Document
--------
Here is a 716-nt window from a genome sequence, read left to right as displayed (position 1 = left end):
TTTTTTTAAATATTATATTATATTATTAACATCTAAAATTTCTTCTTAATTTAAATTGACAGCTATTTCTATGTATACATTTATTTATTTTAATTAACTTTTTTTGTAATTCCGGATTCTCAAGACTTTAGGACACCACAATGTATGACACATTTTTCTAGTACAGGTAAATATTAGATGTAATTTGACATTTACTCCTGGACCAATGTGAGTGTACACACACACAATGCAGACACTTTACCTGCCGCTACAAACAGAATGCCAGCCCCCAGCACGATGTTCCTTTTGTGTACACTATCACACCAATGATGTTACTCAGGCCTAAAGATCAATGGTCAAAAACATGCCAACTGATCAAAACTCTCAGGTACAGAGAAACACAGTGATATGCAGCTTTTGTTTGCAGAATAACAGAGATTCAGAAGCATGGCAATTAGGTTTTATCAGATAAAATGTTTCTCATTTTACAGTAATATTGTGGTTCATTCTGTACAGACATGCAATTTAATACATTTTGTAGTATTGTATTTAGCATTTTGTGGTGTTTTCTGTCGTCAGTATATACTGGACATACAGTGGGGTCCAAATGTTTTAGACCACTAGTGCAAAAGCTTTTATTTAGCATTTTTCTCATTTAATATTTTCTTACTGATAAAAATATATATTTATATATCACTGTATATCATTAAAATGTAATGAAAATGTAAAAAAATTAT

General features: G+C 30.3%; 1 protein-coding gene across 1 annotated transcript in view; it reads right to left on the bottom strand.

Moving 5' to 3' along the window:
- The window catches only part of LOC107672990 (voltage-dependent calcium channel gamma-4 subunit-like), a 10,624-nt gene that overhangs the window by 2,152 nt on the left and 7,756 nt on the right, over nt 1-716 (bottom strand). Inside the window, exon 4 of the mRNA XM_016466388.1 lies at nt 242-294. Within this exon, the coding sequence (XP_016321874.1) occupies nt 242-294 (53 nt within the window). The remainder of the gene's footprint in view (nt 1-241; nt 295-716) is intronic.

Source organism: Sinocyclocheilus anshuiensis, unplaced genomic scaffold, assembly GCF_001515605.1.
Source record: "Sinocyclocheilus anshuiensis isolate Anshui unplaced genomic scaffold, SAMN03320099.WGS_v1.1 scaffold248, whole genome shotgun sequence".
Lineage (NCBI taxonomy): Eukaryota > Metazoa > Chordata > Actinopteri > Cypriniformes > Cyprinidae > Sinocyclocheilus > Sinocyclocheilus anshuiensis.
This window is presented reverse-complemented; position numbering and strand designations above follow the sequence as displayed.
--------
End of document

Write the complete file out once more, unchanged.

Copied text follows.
Here is a 716-nt window from a genome sequence, read left to right as displayed (position 1 = left end):
TTTTTTTAAATATTATATTATATTATTAACATCTAAAATTTCTTCTTAATTTAAATTGACAGCTATTTCTATGTATACATTTATTTATTTTAATTAACTTTTTTTGTAATTCCGGATTCTCAAGACTTTAGGACACCACAATGTATGACACATTTTTCTAGTACAGGTAAATATTAGATGTAATTTGACATTTACTCCTGGACCAATGTGAGTGTACACACACACAATGCAGACACTTTACCTGCCGCTACAAACAGAATGCCAGCCCCCAGCACGATGTTCCTTTTGTGTACACTATCACACCAATGATGTTACTCAGGCCTAAAGATCAATGGTCAAAAACATGCCAACTGATCAAAACTCTCAGGTACAGAGAAACACAGTGATATGCAGCTTTTGTTTGCAGAATAACAGAGATTCAGAAGCATGGCAATTAGGTTTTATCAGATAAAATGTTTCTCATTTTACAGTAATATTGTGGTTCATTCTGTACAGACATGCAATTTAATACATTTTGTAGTATTGTATTTAGCATTTTGTGGTGTTTTCTGTCGTCAGTATATACTGGACATACAGTGGGGTCCAAATGTTTTAGACCACTAGTGCAAAAGCTTTTATTTAGCATTTTTCTCATTTAATATTTTCTTACTGATAAAAATATATATTTATATATCACTGTATATCATTAAAATGTAATGAAAATGTAAAAAAATTAT

General features: G+C 30.3%; 1 protein-coding gene across 1 annotated transcript in view; it reads right to left on the bottom strand.

Moving 5' to 3' along the window:
- The window catches only part of LOC107672990 (voltage-dependent calcium channel gamma-4 subunit-like), a 10,624-nt gene that overhangs the window by 2,152 nt on the left and 7,756 nt on the right, over nt 1-716 (bottom strand). Inside the window, exon 4 of the mRNA XM_016466388.1 lies at nt 242-294. Within this exon, the coding sequence (XP_016321874.1) occupies nt 242-294 (53 nt within the window). The remainder of the gene's footprint in view (nt 1-241; nt 295-716) is intronic.

Source organism: Sinocyclocheilus anshuiensis, unplaced genomic scaffold, assembly GCF_001515605.1.
Source record: "Sinocyclocheilus anshuiensis isolate Anshui unplaced genomic scaffold, SAMN03320099.WGS_v1.1 scaffold248, whole genome shotgun sequence".
Lineage (NCBI taxonomy): Eukaryota > Metazoa > Chordata > Actinopteri > Cypriniformes > Cyprinidae > Sinocyclocheilus > Sinocyclocheilus anshuiensis.
This window is presented reverse-complemented; position numbering and strand designations above follow the sequence as displayed.